If you feel pain and stiffness when you wake up in the morning, you might have inflammatory arthritis. Read more about this disease below.
In this article:
- What Is Inflammatory Arthritis?
- What Are the Inflammatory Arthritis Symptoms?
- What Causes Inflammatory Arthritis?
- What Are the Different Types of Inflammatory Arthritis?
- Is Inflammatory Arthritis a Disability?
- How Long Does Inflammatory Arthritis Last?
- How Is Inflammatory Arthritis Diagnosed?
- How Can Inflammatory Arthritis Be Managed?
- How Do You Treat Inflammatory Arthritis Naturally?
- What Is the Recommended Diet for Inflammatory Arthritis?
What You Need to Learn About Inflammatory Arthritis
What Is Inflammatory Arthritis?
Inflammatory arthritis (IA) is a health condition which affects the joints.
The body’s defense system attacks tissue the same way it fights off bacteria and viruses. The result is swelling in the affected joint.
Inflammatory arthritis may lead to extreme pain and organ damage if left unmanaged.
What Are the Inflammatory Arthritis Symptoms?
A person suffering from inflammatory arthritis may experience the following symptoms:
- Pain in the affected area
- Morning stiffness that lasts for more than 1 hour
- Limitations in movement
This condition is typically systemic, meaning it can affect the entire body. With that said, other symptoms like the following may also occur:
- Organ damage
- Skin rashes
- Eye inflammation
- Hair loss
What Causes Inflammatory Arthritis?
Research shows that genes play a vital part in developing this condition. But usually, inflammatory arthritis is brought on by an autoimmune disorder; the body’s immune system attacks its own the cells and tissue resulting in the destruction of the joint structure.
There are instances when an infection or injury causes this condition as well.
What Are the Different Types of Inflammatory Arthritis?
The most common types of inflammatory arthritis are the following:
- Rheumatoid Arthritis. This type affects the distant body parts like the knees, hands, and wrists.
- Psoriatic Arthritis. This happens side-by-side with a skin disease called psoriasis.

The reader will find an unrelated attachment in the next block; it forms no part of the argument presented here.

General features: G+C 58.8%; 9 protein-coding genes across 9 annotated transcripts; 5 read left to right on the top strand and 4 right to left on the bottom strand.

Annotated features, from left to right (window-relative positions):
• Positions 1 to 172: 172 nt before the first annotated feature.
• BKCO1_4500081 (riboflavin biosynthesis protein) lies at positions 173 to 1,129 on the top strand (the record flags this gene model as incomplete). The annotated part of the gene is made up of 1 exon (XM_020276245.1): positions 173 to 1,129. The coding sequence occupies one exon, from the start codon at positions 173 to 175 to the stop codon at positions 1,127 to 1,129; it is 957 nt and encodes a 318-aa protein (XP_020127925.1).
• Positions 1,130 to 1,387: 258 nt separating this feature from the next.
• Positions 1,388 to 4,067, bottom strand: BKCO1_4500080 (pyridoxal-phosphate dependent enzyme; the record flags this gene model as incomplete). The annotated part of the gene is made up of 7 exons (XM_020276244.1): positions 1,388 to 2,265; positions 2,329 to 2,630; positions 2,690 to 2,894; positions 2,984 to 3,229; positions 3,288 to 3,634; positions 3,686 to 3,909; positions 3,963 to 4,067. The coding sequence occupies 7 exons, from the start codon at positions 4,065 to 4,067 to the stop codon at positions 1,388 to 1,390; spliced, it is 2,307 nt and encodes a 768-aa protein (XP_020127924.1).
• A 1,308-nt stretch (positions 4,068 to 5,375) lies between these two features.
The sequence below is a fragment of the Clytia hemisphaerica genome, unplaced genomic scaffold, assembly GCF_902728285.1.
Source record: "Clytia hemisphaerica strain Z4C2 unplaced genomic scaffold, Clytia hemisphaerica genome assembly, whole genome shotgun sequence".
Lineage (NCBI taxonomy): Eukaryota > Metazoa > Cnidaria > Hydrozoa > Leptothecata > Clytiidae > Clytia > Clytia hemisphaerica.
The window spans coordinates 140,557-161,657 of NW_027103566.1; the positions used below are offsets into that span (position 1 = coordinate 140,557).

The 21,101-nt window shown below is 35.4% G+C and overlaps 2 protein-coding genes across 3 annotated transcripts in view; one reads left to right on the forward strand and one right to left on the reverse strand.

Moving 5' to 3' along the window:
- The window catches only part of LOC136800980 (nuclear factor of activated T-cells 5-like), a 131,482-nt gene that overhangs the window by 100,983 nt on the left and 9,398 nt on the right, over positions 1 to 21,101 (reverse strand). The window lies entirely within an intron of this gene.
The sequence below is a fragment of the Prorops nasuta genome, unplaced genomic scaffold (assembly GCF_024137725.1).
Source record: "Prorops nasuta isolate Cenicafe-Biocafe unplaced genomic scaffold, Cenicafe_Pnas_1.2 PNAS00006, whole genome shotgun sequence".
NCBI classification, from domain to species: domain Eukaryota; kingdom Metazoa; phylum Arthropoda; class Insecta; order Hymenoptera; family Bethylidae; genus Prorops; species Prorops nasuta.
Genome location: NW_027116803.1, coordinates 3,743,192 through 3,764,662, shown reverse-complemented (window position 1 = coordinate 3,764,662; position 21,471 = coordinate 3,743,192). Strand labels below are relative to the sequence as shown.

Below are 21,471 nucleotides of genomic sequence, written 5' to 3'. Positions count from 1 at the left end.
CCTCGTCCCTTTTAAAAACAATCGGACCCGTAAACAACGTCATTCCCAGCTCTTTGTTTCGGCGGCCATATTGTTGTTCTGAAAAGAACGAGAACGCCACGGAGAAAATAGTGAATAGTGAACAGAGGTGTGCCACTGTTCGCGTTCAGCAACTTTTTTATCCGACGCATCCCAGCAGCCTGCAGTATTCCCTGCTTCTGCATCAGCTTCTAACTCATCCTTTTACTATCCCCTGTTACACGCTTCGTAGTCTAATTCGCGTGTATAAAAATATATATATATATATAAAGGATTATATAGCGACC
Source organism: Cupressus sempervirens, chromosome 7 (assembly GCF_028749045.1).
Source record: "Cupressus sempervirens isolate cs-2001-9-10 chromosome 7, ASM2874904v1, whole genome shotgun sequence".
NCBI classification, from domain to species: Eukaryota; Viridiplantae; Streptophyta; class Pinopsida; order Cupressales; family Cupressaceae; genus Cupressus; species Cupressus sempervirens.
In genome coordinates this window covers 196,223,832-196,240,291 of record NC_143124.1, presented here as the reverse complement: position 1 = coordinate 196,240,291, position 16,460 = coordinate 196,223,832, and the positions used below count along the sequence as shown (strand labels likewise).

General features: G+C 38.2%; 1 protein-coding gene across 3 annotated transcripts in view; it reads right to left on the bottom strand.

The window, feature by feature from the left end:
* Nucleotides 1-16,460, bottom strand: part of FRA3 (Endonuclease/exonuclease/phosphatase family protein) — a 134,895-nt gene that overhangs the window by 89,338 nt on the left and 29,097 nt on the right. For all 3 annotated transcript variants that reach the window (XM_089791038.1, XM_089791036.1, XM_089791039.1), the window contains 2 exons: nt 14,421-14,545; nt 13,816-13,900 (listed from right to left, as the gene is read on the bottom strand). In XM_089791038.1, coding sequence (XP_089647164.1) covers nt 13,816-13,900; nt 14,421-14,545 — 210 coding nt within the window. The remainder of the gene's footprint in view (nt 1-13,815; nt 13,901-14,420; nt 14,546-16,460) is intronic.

- Gout. This type of inflammatory arthritis occurs as a result of an excessive amount of uric acid in the body. The uric acid creates crystals around the joints causing pain.
- Osteoarthritis. People also call this health condition degenerative arthritis. In this condition, the cartilage or the protective barrier between the joints thins out; the resulting rubbing and contact cause pain and inflammation.
Other kinds of inflammatory arthritis include but are not limited to:
- Systemic Lupus Erythematosus – a chronic autoimmune disease affecting the connective tissues and organs such as the lungs, skin, joints, kidneys, nervous system, and hematopoietic or blood-forming system
- Juvenile Idiopathic Arthritis – inflammatory condition that happens among children
- Ankylosing Spondylitis – inflammation affecting the spinal joints
Is Inflammatory Arthritis a Disability?
Generally, a health condition may be considered a disability if it causes limitations to a person’s physical ability, movement, and bodily functions. The Social Security Administration follows a “Blue Book” when it comes to classifying inflammatory arthritis conditions as disabilities.
RELATED: Treatment of Osteoarthritis | Natural Remedies You Can Do At Home
How Long Does Inflammatory Arthritis Last?
There are instances when an arthritis flare lasts for days or weeks. In worst case scenarios – when left unmanaged – pain and swelling may last for months.